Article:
There are three still-seated Republican senators who co-sponsored this legislation who now oppose last years health care reform, and one of the major aspects of the law they use to claim it kills jobs and is unconstitutional - the individual mandate - is something they co-sponsored 17 years ago.
Those 3 GOP co-sponsors of The HEART Act of 1993 are as follows - Chuck Grassley of Iowa; Orrin Hatch of Utah; and Richard Lugar of Indiana.
Now lets take a look at these three hypocrites - originally I was writing about five hypocrites, but since two ended their terms in the Senate this year, that leaves only three, but the other two - Bob Bennett of Utah and Kit Bond of Missouri - are still hypocrites for opposing the individual mandate they once championed throughout the health care debate.
Think Progress' The Wonk Room detailed Chuck Grassley's change of heart pretty well:
Sen. Chuck Grassley (R-IA) — the ranking member of the Senate Finance Committee — supported the individual mandate in 1993, when he, along with Sen. John Chafee (R-RI), proposed an alternative to President Bill Clinton’s health care initiative that required every American to purchase health insurance coverage. He supported the mandate when he co-sponsored the Wyden-Bennet health care plan in 2007. And he endorsed the policy again in June of 2009, when he told Fox News Sunday’s Chris Wallace that there was bipartisan agreement that individuals should take responsibility for their own health care costs. But as the Senate Finance Committee prepared to release its health care bill, Grassley started arguing that the mandate is an “unprecedented” intrusion into the rights of the individual. In September of 2009, Grassley said that he was “very reluctant to go along with an individual mandate” since it would impose “a federal penalty against people who don’t have health insurance.”Grassley responded to allegations of flip-flopping that he only changed his position once he learned the law was unconstitutional, despite the fact that most constitutional scholars believe the mandate to be constitutional.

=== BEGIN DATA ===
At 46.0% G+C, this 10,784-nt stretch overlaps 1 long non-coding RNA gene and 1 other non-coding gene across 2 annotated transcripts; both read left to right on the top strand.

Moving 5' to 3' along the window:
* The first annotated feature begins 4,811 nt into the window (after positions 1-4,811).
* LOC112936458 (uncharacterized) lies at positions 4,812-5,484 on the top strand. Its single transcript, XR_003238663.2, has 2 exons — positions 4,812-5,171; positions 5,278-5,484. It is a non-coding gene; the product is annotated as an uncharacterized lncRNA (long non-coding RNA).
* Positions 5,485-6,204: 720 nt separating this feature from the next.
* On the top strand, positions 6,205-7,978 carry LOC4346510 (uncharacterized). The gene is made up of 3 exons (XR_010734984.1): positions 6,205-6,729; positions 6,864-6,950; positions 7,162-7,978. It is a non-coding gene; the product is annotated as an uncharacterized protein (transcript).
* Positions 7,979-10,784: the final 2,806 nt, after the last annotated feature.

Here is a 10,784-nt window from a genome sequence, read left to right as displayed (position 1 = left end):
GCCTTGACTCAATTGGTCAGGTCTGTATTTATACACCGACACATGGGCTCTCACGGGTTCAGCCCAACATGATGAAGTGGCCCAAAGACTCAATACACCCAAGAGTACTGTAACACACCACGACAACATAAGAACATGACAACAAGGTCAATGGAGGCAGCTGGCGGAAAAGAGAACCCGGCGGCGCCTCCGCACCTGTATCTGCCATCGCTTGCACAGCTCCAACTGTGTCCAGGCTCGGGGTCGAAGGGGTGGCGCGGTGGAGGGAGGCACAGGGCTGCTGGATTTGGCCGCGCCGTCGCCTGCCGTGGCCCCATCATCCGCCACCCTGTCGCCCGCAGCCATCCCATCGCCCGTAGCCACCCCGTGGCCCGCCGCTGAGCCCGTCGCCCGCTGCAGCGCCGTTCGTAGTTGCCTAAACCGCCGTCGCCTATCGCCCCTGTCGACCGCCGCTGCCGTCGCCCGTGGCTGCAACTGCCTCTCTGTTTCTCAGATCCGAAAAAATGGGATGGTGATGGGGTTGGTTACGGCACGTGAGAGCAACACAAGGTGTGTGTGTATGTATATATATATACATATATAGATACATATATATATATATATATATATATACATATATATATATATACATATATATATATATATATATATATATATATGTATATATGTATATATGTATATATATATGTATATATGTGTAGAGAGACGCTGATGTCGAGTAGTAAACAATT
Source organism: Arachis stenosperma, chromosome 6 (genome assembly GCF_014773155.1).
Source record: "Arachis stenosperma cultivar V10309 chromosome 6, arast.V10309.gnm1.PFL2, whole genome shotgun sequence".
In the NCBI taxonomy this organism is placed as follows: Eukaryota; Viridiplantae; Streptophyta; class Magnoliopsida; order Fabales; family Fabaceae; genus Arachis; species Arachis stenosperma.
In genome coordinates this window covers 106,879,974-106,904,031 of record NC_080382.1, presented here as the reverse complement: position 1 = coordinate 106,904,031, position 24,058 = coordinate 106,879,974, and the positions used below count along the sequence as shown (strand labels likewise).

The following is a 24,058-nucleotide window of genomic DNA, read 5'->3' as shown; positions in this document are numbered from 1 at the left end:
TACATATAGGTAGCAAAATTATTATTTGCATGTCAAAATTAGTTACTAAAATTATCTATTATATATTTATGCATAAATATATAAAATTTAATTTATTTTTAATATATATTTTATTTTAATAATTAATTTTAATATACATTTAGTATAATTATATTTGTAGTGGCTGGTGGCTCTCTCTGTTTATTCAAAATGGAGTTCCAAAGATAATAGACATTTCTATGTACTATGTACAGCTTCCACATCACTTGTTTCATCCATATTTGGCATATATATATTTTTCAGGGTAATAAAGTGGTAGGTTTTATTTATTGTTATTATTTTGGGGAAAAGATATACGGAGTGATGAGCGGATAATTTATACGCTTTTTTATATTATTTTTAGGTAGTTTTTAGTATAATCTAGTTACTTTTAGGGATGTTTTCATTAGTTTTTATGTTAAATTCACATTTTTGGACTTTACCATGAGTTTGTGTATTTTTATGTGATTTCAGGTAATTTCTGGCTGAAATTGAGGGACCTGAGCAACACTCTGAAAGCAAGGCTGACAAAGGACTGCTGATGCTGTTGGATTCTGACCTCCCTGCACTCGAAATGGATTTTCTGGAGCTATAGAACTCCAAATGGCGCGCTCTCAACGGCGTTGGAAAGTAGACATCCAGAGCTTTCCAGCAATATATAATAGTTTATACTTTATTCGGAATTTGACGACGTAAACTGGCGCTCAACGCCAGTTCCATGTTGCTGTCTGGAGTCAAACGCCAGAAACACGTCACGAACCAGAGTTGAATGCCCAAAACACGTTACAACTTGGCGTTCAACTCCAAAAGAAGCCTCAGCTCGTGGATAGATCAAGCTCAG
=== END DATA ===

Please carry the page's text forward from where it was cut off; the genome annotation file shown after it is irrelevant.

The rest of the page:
Last year, Orrin Hatch claimed the health care bill was a plan by the Democrats to destroy the two-party system and establish socialized medicine in this country.
Michael O'Brien wrote the following for The Hill:
Hatch asserted that the health bills, which he believes represent a "step-by-step approach to socialized medicine," will lead to Americans' dependence on Democrats for their health and other issues.Because Hatch believed health care reform, including the individual mandate, to be socialist and a plan to destroy the two-party system, did Hatch admit that he originally planned to destroy the two-party system and establish a one-party Republican state with his co-sponsoring of the similar 1993 legislation? Is Hatch "diabolical," as defined by himself?
"And if they get there, of course, you're going to have a very rough time having a two-party system in this country, because almost everybody's going to say, 'All we ever were, all we ever are, all we ever hope to be depends on the Democratic Party,' " Hatch said during an interview with the conservative CNSNews.com.